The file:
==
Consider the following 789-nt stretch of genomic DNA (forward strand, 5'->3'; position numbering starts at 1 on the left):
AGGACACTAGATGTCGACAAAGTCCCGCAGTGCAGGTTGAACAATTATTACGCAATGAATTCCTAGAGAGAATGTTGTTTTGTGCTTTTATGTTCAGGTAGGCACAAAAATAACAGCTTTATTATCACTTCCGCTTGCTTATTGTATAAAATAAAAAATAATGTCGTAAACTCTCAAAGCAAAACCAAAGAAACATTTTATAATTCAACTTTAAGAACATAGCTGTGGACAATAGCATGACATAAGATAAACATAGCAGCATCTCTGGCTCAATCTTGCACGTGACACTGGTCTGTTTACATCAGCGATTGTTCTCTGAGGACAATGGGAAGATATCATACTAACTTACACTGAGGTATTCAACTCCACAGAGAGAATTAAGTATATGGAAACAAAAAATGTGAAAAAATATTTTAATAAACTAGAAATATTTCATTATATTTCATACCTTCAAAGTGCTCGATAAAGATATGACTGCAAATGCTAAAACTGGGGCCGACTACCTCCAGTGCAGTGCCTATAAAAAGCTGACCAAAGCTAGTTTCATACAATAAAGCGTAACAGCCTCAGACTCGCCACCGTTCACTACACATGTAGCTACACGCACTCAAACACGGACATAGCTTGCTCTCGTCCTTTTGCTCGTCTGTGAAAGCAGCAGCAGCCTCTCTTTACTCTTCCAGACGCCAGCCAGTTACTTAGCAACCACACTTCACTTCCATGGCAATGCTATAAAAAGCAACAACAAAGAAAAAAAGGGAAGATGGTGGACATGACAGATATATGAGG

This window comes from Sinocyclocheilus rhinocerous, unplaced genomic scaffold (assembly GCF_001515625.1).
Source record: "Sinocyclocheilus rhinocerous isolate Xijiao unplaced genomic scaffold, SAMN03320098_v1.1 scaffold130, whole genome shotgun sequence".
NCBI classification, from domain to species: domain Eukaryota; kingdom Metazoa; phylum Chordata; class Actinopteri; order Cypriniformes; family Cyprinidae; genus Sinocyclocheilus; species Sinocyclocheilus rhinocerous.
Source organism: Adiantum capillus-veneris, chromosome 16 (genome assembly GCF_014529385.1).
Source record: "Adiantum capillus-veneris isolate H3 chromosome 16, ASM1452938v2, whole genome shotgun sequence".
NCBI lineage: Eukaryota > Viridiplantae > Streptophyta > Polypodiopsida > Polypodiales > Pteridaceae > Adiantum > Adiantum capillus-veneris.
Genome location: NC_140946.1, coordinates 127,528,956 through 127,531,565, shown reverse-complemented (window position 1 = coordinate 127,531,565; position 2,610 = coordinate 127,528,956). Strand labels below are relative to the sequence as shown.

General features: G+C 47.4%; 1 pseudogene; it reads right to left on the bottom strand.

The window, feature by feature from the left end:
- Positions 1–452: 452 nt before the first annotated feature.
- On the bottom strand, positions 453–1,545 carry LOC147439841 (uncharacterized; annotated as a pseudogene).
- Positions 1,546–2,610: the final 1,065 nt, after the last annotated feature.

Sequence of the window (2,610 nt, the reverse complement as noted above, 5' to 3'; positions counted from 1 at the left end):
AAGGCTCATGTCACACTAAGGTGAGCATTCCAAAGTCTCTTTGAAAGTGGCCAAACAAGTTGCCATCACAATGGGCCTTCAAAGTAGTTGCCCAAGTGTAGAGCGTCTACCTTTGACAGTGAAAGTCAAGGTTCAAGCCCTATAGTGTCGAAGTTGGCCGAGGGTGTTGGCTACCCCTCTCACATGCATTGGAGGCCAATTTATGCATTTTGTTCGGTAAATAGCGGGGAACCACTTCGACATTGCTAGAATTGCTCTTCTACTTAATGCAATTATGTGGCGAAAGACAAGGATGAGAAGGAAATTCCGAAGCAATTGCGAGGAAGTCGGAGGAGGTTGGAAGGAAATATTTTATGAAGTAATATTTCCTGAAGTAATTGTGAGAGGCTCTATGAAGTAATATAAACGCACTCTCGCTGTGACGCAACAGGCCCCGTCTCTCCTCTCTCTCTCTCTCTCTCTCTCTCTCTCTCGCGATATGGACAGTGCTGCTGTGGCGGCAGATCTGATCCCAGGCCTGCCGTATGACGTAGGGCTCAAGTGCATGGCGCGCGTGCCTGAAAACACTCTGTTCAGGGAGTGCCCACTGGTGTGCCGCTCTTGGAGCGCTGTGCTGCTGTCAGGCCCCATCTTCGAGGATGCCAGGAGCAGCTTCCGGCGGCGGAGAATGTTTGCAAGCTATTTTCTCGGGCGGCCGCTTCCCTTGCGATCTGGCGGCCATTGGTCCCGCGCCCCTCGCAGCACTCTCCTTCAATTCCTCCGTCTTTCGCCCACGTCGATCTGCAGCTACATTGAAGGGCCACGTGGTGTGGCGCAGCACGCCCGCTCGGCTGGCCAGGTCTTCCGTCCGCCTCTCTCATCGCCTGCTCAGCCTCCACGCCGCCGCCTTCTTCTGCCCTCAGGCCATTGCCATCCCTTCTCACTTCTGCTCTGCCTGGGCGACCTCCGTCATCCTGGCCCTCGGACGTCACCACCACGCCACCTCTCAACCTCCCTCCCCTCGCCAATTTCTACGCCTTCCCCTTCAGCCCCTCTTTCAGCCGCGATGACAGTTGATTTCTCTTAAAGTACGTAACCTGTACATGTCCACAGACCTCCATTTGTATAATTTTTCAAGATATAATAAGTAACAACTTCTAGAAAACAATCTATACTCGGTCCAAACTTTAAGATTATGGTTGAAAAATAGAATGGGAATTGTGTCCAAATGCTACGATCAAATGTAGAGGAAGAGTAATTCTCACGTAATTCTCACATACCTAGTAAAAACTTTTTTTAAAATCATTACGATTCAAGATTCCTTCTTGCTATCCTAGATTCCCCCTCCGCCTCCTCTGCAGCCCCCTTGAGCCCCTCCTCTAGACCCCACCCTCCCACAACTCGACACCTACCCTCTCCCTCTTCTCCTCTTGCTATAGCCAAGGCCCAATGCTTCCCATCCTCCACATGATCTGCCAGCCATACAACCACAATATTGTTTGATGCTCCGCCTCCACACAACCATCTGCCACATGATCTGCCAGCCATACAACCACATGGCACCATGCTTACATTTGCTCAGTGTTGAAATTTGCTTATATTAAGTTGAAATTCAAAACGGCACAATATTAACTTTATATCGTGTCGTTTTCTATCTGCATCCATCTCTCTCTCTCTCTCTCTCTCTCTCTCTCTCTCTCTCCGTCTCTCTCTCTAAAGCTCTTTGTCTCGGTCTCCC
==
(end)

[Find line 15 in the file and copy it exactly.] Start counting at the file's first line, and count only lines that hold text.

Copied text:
Sequence of the window (2,610 nt, the reverse complement as noted above, 5' to 3'; positions counted from 1 at the left end):